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Back in 2018 ITV reported on the closure of the Grade II listed Ramada Hall Hotel after Legionella bacteria was found in water samples.
Another article was published in 2017 by the BBC about a fatal Legionella outbreak at the Feathers Hotel* in Ludlow where a 60-year-old hotel guest had died after contracting Legionnaires' disease. Legionella was found again at the same hotel in 2018.
*In August 2018 the Feathers hotel entered administration due to difficult trading conditions as a result of this outbreak and subsequent investigation by Public Health England (PHE). Since then new owners, Crest Hotels, is investing £500,00 to re-position the property.
Stories like these sadly demonstrate the potentially catastrophic consequences of a failure to properly manage the risk from Legionella bacteria.
Legionnaires’ Disease is a rare but serious illness caused by bacteria that can be present in domestic water systems. Health & safety legislation requires that businesses and others in control of buildings take action to ensure that the risks to the public, their employees and others are identified and, where possible, prevented. If prevention is not possible, the level of risk should be controlled to an acceptable limit.
Since you’re reading this article you probably already know the dangers of Legionnaires’ disease; but if you don’t you might like to read our article “Checking in.... time to check out Legionnaires' disease” which talks about Legionella bacteria and what is required to manage the risk in hotels.
Risk factors include a combination of management, water systems engineering, operation and maintenance and population vulnerability. The last of these factors is often overlooked.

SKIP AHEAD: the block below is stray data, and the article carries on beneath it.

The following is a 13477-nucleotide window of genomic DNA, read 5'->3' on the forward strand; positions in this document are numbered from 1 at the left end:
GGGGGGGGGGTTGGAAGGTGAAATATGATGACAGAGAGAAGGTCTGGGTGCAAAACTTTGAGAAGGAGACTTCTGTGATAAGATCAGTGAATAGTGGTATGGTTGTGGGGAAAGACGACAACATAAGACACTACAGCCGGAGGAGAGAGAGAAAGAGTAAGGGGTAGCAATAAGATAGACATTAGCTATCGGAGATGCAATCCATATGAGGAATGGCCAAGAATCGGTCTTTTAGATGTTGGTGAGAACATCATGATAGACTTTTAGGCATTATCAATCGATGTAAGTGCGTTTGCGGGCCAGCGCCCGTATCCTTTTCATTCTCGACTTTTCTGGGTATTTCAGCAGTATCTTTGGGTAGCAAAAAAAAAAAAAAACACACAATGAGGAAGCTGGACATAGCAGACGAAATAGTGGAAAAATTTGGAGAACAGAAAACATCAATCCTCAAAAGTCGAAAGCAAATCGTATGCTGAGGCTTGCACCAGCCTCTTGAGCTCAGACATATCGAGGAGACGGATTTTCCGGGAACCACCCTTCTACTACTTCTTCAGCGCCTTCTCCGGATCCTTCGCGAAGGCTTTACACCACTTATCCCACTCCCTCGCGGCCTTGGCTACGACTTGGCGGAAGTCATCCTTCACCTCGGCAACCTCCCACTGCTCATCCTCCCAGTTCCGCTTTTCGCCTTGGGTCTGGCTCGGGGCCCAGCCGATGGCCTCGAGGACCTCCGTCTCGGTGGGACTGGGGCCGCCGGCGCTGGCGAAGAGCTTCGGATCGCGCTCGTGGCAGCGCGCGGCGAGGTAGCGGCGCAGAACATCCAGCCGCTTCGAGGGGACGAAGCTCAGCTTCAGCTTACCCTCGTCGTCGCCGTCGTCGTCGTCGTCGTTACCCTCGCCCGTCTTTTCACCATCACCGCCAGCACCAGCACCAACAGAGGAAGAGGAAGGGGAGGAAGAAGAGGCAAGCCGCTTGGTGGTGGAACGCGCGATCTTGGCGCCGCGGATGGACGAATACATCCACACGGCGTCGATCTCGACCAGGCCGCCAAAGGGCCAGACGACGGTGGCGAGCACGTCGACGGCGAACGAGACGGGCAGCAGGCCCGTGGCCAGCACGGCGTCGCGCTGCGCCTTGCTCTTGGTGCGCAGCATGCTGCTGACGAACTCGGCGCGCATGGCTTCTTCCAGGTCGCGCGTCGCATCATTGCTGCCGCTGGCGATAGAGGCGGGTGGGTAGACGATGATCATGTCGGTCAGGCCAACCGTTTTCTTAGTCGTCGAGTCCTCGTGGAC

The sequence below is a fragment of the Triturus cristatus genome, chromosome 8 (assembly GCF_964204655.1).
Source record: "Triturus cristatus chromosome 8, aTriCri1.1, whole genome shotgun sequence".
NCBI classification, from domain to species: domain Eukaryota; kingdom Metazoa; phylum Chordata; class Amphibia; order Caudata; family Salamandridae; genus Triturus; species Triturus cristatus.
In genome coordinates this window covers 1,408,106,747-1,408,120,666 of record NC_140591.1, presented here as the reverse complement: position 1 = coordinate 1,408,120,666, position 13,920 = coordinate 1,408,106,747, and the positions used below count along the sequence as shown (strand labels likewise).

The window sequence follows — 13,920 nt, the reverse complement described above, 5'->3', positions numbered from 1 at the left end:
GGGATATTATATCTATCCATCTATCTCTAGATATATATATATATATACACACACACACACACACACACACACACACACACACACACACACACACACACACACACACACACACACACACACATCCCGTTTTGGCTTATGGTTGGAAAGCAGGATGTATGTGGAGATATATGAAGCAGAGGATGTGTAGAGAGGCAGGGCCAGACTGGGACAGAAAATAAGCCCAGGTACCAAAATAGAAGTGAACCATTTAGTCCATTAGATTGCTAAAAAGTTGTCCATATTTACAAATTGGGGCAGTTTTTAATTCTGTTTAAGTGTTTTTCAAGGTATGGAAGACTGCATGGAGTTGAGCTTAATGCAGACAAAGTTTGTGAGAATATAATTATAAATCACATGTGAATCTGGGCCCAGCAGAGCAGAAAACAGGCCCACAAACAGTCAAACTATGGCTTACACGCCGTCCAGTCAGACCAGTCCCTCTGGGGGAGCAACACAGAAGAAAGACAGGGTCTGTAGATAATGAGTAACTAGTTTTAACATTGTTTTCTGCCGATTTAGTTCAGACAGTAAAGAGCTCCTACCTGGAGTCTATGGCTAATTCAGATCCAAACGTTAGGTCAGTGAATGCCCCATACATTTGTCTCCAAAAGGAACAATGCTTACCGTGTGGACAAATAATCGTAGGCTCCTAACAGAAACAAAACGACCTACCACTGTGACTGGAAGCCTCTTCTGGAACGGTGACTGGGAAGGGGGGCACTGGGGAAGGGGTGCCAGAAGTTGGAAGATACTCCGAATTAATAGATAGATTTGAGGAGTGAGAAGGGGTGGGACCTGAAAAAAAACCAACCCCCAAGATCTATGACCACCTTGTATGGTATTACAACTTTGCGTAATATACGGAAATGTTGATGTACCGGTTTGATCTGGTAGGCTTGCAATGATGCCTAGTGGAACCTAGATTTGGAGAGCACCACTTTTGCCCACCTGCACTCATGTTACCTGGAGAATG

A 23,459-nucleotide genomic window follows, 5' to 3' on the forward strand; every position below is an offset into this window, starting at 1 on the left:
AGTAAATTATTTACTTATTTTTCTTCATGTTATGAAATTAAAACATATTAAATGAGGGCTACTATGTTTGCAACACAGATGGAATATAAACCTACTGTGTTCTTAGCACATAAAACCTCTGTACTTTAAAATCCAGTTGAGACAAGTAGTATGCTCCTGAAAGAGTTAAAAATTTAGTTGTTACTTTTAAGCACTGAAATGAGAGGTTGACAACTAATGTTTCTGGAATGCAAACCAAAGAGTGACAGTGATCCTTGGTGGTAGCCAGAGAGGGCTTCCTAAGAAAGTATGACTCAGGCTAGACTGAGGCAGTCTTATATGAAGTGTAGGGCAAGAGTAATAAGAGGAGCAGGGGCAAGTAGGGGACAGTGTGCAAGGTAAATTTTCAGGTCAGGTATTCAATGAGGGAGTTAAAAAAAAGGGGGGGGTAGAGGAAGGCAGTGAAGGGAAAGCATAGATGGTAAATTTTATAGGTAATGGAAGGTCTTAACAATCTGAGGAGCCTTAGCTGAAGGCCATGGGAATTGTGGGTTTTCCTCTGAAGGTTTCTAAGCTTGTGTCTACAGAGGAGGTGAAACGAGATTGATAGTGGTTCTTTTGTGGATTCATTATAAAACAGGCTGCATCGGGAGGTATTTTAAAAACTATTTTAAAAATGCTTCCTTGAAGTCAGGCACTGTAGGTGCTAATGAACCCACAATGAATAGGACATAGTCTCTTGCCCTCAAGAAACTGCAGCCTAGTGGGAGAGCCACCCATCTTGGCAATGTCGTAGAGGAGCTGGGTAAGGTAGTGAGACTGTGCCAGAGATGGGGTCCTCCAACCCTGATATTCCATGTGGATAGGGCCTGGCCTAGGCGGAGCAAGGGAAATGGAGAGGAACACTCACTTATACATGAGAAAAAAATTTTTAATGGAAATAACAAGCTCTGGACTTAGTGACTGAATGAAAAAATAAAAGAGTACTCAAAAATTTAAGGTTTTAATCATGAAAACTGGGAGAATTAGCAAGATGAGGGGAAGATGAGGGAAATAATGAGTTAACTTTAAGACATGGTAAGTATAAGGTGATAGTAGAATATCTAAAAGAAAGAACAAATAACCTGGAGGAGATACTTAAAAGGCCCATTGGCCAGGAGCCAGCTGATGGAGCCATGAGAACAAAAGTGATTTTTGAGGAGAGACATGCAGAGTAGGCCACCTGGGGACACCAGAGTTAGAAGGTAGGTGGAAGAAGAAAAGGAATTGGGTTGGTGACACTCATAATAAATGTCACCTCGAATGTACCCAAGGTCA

Vulnerability is raised with increasing age, with the over 50’s being particularly at risk. In the case reported by the BBC, both victims were over 60. It’s also well known that underlying health issues are a major risk factor including smoking, respiratory conditions, certain cancers, heart, liver and kidney problems. The statistics supporting these and other risk factors can be found here on the Public Health England website. This is particularly alarming, as the proportion of older people in the population is rising. A report by Eurostat, the statistical office of the European Union, states that over 55’s account for almost 40% of tourist nights away in the EU.
With almost half of all cases of Legionnaires’ disease in the UK acquired by people travelling abroad or within the country, the tourism, hospitality and leisure industries need to react to this trend. The European Centre for Disease Prevention and Control (ECDC) has published guidance for hotel managers that includes a list of precautions to take.
In the UK, legislation requires that the prevention and control scheme should be supported by a suitable and sufficient risk assessment.
Read more about legionella in hotels here >
A properly completed risk assessment and well-designed control programme will reduce the likelihood of costly reactive maintenance and unscheduled closures. This is because completing a risk assessment to inform and determine the control measures ensures that the control programme can be tailored to the circumstances. In so doing, the programme will be more effective and more efficient in achieving its goal.
Other cases of Legionella and Scalding related incidents in Hotels include:
- Dundee hotel fined over pontiac fever
- Edinburgh hotel pays compensation over shower scalding death
- Hotel forced to close after two guests contract Legionnaires' disease
- Rose & Crown hotel Colchester fined for health & safety breaches
- Norfolk hotel fined £50,000 after elderly guest scalded in bath
If you’d like to know more about controlling the risk of Legionella in your hotel check out our previous articles or get in touch with one of the team.
Legionella Risk Assessments for Hospitality & Leisure - Part 1
Legionella Risk Assessments for Hospitality & Leisure - Part 2
The importance of Legionella training for hotel workers
Top 5 tips to manage the risk of Legionnaires' disease
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Editors Note: This post was originally published in September 2017 and has been revamped and updated for accuracy and comprehensiveness.
© Water Hygiene Centre 2019